TEXT: 6th Sunday in Ordinary Time, February 17, 2019
6th Sunday in Ordinary Time
February 17, 2019
Homily by Fr. John De Celles
St. Raymond of Peñafort Catholic Church
“Blessed are you who are poor, for the kingdom of God is yours.
… But woe to you who are rich, for you have received your consolation.”
I suppose we could use this verse
to talk about a lot of problems in the world today.
But let me focus on one you might not expect: the treasures of the Church.
If you think about, it would be pretty hard to call the Catholic Church “poor.”
In fact, we’re pretty rich.
Which might seem to run afoul of the saying “blessed are the poor, woe to the rich.
But of course, the wealth of the Church is not a problem in itself,
just as being poor is not a good thing in itself.
After all if being poor were in itself a good thing,
then we should never try to help the poor out of poverty.
Of course, Jesus is talking about how riches can corrupt us so easily,
as it’s so easy to love money more than God,
so that we must all be, as St. Matthew clarifies, “poor in spirit.”
And really, to some extent it’s good that the Church is wealthy.
For example, our wealth helps keep us independent from governments.
Or more importantly, most of the wealth we hold
is largely in beautiful religious art and magnificent churches,
built, often by the faithful poor,
as a sign of our love and praise for God.
But, given that, it wouldn’t be the worst thing if we lost all that
—we’d survive with God’s grace.
Because the Church really has two great treasures:
first, its material wealth,
but there’s a second treasure, much much more important.
You’ve all heard the story of the 3rd century martyr, St. Lawrence,
who was in charge of the finances of the Church in Rome.
One day the emperor demanded he turn over all the Church’s treasury to him.
So St. Lawrence came to before the emperor
and pointed outside to a huge crowd of poor, sick and suffering people, and said “These are the true treasures of the Church,”
The second treasure of the church is its people: you and me.
So clearly there’s nothing wrong with the Church having treasures of either kind.
The problem comes when priests and bishops use those treasures
for their own personal selfish gain or satisfaction.
Sometimes, this happens in simple and very common ways.
For example, using the money of the Church to build an opulent rectory.
Or…when a priest uses the people,
by avoiding preaching any hard teachings of the faith from the pulpit,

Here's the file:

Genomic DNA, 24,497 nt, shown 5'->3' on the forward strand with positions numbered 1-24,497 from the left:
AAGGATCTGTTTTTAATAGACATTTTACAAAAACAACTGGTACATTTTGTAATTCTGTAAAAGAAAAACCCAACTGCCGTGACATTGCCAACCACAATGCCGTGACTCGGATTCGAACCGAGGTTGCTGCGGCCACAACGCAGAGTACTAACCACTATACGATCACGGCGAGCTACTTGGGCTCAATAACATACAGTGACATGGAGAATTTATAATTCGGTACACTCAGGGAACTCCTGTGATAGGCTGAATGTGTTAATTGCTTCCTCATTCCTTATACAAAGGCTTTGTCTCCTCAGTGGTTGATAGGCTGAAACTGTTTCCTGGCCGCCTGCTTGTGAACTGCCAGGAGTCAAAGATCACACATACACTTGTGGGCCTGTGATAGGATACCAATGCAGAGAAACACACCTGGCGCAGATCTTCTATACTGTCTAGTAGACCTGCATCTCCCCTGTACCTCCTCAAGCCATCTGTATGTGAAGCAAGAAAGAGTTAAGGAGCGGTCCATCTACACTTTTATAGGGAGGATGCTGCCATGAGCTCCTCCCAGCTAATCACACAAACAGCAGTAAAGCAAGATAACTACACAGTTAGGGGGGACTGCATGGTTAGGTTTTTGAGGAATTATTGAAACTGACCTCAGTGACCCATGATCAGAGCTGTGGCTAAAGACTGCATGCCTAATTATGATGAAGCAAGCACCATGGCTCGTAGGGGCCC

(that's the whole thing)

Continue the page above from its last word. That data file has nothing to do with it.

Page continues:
because he wants them to like him,
even at the risk of neglecting their souls.
He uses them for selfish emotional comfort.
But sadly, we also see it in more dramatic, terrible ways.
We see priests and bishops actually stealing money from the Church
to pay for extravagant hidden lifestyles.
And most horribly, we see it when priests and bishops abuse their people,
especially by stealing the innocence of the most vulnerable,
Of course of the abuses of the 2 kinds of treasures of the church,
the second, the abuse of the people, is by far the worst.
This last week our Bishop Burbidge, the Bishop of Arlington,
released a list of priests of the diocese
who have been at least, as he says, “credibly accused” of abuse of minors.
I hope you know that I believe strongly
that priests who are guilty of this sin are despicable,
and deserve every punishment they get in this world and in the next.
As Jesus says today:
“Woe to you who are filled now, for you will be hungry.
“Woe to you who laugh now, for you will grieve and weep.”
But as you consider that list, it’s important for your wellbeing of spirit
to remember a few things,
First, a “credible accusation” is not the same as being found guilty
—it might be compared to a civil judge saying
there’s enough evidence to have a trial.
But about half of these priests never had any kind of trial
in the church or in civil courts,
because they were accused after they had already died,
and so never had a chance to defend themselves.
And there are at least 2 who maintain their innocence.
In the case of one of those 2,
Rome has decided that there’s not enough evidence to find him guilty,
and they have allowed him to retire, as a priest, without any public ministry
Nevertheless, some of those on the list were found guilty by the Church.
Again, if they are guilty, let them be punished on earth and in hell or purgatory.
But as horrible as they are,
worse than the crimes and sins of mere priests
against the vulnerable in the Church
are sins and crimes of those who have been given
the highest responsibility to protect and care for
these treasures of the Church—bishops and cardinals.
Whether these sins are lying and covering up and facilitating the sins of priests,
or the bishop’s own actual assaulting or manipulating of the innocent.
If there was a list of these of offenders, which there isn’t,
right at the top of the list would be
the former Cardinal Archbishop of Washington, Theodore McCarrick.
Today/yesterday (Saturday) the Vatican finally announced
that he had been found guilty of sexual abuse
of minors and adult seminarians, including in the confessional.